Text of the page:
Brutal Tourism: 10 Sick Taiwanese Metal Bands
Taiwan is known as an international tourist destination for its incredible street food, with the bustling, overcrowded bazaars offering tasty snacks ranging from taro balls to ice cream rolls. For the brave food connoisseur, there are treats which could be best described as “brutal,” too; take the scrumptious pig’s blood cake, served on a stick, which also has the nickname of blood pudding. It’s delicious, but you know… it’s made out of blood.
By that same token, the Taiwanese music scene has talented acts spanning all genres, some more brutal than others. For the true music connoisseur, there are several bands found on the island fit for the gore-filled hot pot. It’s no coincidence that the island is shaped like a heart, after all…
Do you have a second or two? Some bands don’t need to beat around the bush and bore audiences with 10-minute epics to make an impression. Like a drive-by stabbing, Ashen’s songs are short, violent and to the point… but they aren’t goregrind; these are brutal, boxed up brutal death metal tracks on speed. At only 1:25, the Lee Long-directed music video for “This World is Ours/ TIME TO DIE” manages to capture the band’s dynamics, with snarling closeups of the their faces, contorted fret work and frenzied drum kit smashing, all while the light show tempts an epileptic fit.
You’d be hard pressed to find a finer death/grind band in Taiwan. Brain Corrosion go straight for the neck in their delivery and have a morbid and culturally sound theme to boot. The band has the label of “Jiangshi Grind” (“Chinese hopping vampire,” a corpse reanimated by a Taoist priest. Check out the Mr. Vampire film series or Rigor Mortis for further Jiangshi studies). Their recent split with Ripped to Shreds entitled Exhumed from Eastern Tombs conveys the theme in a grisly black and white illustration. You may think that the vampiric element might have worked better for a black metal or doom band, but when one is sawing someone in half with a chainsaw on your album cover, why nitpick?
Ripped to Shreds
The Taiwanese export of Andrew Lee’s Ripped to Shreds now calls the San Francisco Bay Area one of its stomping grounds, having two distinct lineups (in Taiwan and the U.S.). Concerning the Brain Corrosion partnership above, the second half of the Exhumed from Eastern Tombs split sees Ripped to Shreds doing what their name implies. You can almost smell the tomb mold when listening to this old school death metal style, which is accompanied by Obituary-inspired vocal grunting over shredding riffs from your dusty Entombed tapes. Their 2020 effort, Luan, featuring art by Guang Yang (Ritual Day), illustrates the tales of bloody war found within the album’s theme.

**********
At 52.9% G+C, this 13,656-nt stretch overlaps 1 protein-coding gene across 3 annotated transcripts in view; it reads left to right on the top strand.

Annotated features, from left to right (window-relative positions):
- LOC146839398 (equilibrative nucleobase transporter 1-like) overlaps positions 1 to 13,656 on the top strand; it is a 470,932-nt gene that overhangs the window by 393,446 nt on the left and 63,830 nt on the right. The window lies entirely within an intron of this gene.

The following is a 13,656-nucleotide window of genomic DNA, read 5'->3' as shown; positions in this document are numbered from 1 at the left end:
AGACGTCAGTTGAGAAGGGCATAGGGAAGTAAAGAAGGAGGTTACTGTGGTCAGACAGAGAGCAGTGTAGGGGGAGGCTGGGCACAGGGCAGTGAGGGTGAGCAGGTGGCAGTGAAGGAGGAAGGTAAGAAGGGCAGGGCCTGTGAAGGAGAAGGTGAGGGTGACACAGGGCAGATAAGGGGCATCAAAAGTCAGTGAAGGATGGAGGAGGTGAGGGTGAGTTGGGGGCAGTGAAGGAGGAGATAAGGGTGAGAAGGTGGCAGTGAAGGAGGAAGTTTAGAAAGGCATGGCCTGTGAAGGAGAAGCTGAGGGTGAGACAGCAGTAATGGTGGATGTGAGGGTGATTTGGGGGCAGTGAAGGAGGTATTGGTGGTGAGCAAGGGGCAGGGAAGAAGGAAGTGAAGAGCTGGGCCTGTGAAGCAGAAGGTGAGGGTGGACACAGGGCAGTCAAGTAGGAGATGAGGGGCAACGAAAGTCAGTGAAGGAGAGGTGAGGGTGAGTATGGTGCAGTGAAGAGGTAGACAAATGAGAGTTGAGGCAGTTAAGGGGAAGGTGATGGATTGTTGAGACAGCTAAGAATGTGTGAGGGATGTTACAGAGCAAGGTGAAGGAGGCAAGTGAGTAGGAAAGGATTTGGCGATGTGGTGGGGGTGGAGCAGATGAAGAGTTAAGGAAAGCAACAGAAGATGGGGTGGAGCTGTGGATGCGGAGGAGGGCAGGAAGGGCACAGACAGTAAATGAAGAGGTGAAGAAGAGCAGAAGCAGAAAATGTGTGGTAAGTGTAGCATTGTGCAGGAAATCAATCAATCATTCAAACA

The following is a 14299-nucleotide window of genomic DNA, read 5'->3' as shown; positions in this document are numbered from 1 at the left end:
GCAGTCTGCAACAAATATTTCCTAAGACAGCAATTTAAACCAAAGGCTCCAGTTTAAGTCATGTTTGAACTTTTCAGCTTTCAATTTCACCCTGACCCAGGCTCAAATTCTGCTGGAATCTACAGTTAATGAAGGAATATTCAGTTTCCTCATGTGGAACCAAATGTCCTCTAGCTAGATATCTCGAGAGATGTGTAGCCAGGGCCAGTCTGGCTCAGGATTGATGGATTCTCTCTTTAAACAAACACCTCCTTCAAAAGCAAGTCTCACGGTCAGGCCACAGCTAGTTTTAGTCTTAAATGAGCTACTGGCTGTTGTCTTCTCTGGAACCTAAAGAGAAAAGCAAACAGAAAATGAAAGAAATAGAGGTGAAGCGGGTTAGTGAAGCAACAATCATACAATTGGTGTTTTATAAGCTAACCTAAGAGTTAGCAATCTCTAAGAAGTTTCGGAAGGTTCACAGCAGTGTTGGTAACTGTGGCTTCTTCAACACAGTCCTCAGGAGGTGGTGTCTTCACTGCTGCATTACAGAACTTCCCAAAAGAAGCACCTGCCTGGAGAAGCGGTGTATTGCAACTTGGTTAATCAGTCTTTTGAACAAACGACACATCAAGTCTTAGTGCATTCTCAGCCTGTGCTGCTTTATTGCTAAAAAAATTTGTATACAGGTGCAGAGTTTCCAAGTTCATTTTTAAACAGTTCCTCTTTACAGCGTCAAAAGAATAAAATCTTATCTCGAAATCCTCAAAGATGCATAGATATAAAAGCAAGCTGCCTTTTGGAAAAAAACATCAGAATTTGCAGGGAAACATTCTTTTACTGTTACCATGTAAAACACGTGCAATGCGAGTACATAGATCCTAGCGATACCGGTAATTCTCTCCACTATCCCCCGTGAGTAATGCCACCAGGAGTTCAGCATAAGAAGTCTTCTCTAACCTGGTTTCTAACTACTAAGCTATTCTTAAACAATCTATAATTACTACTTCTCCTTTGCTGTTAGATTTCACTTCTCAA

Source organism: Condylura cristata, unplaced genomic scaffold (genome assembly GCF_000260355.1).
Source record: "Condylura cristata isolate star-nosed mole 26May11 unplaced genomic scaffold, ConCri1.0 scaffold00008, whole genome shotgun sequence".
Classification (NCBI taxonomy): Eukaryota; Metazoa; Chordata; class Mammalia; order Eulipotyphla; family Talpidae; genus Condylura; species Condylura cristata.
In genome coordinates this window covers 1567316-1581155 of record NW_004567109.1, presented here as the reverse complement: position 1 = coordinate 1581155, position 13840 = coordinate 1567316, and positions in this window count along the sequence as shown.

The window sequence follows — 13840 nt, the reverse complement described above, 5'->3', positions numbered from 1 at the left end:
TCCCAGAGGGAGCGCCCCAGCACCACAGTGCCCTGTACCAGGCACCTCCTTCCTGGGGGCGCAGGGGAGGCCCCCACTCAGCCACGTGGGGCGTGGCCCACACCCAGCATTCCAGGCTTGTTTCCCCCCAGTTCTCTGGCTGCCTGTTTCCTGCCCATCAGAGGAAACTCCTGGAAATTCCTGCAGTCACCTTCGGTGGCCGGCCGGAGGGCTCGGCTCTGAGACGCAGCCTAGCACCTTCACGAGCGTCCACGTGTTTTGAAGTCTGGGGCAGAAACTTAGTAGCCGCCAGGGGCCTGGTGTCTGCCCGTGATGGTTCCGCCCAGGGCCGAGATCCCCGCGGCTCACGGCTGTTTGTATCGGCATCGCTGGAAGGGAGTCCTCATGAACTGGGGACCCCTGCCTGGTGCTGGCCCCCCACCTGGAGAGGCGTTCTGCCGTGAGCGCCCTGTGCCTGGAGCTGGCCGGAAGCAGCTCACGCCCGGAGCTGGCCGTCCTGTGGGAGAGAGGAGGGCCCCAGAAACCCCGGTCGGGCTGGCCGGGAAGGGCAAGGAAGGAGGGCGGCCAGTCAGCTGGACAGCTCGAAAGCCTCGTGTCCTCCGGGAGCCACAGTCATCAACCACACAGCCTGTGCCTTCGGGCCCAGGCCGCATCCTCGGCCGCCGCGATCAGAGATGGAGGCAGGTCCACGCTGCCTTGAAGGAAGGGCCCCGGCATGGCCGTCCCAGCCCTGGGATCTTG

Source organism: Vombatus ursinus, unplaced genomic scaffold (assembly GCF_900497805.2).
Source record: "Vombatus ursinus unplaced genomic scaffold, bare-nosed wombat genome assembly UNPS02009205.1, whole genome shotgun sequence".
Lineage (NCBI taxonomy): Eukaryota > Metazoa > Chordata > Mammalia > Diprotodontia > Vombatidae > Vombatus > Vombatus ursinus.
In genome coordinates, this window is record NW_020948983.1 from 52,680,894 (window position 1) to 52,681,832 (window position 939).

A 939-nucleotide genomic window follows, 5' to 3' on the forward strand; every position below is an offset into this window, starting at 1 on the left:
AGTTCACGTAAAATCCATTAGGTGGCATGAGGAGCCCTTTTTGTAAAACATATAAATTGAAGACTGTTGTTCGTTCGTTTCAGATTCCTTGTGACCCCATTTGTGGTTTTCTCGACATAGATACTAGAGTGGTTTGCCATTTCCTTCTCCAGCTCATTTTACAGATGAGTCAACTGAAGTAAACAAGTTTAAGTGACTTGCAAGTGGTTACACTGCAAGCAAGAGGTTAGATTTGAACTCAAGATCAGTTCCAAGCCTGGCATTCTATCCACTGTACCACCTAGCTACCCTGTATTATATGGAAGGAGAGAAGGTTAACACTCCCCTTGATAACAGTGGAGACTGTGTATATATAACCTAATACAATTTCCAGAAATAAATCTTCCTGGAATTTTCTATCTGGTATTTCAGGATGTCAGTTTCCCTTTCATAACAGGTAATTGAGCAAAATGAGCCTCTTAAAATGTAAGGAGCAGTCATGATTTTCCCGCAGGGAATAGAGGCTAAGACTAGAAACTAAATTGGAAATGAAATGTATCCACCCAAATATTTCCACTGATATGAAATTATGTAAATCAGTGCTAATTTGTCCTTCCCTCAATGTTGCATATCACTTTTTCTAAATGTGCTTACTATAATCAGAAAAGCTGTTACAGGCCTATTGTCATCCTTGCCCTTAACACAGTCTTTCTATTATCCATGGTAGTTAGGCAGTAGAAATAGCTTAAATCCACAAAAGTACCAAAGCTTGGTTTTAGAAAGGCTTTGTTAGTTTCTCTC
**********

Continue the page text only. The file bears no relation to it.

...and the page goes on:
If you love Whitechapel and wished more deathcore bands sounded like them, especially vocally — pre-Our Endless War era, with less repetitive choruses and more general dissonance — then Taiwan has you covered with their reproduction of the style in the form of SIDEFFECT. Aggressive song topics that read like the singer is on the brink of a fist fight are the norm. For more brutal deathcore, also check out Beyond Cure, a band who were compared to Suicide Silence early in their career before they molded themselves into something quite unique.
Maggot Colony 蠅蛆殖民地
If you thought Slipknot’s “Pulse of the Maggots” was a little lacking, this brutal “mind twisting” death metal act has you covered. These boys take upon the ear as if it were a severed lump of meat on the lawn and infest it with a writhing, festering, squirmy onslaught which is never quite satisfied until the flesh has been stripped bare. Their recent claim to fame has been opening for Cryptopsy on the Taiwan date of their Asian tour, giving them something to brag about.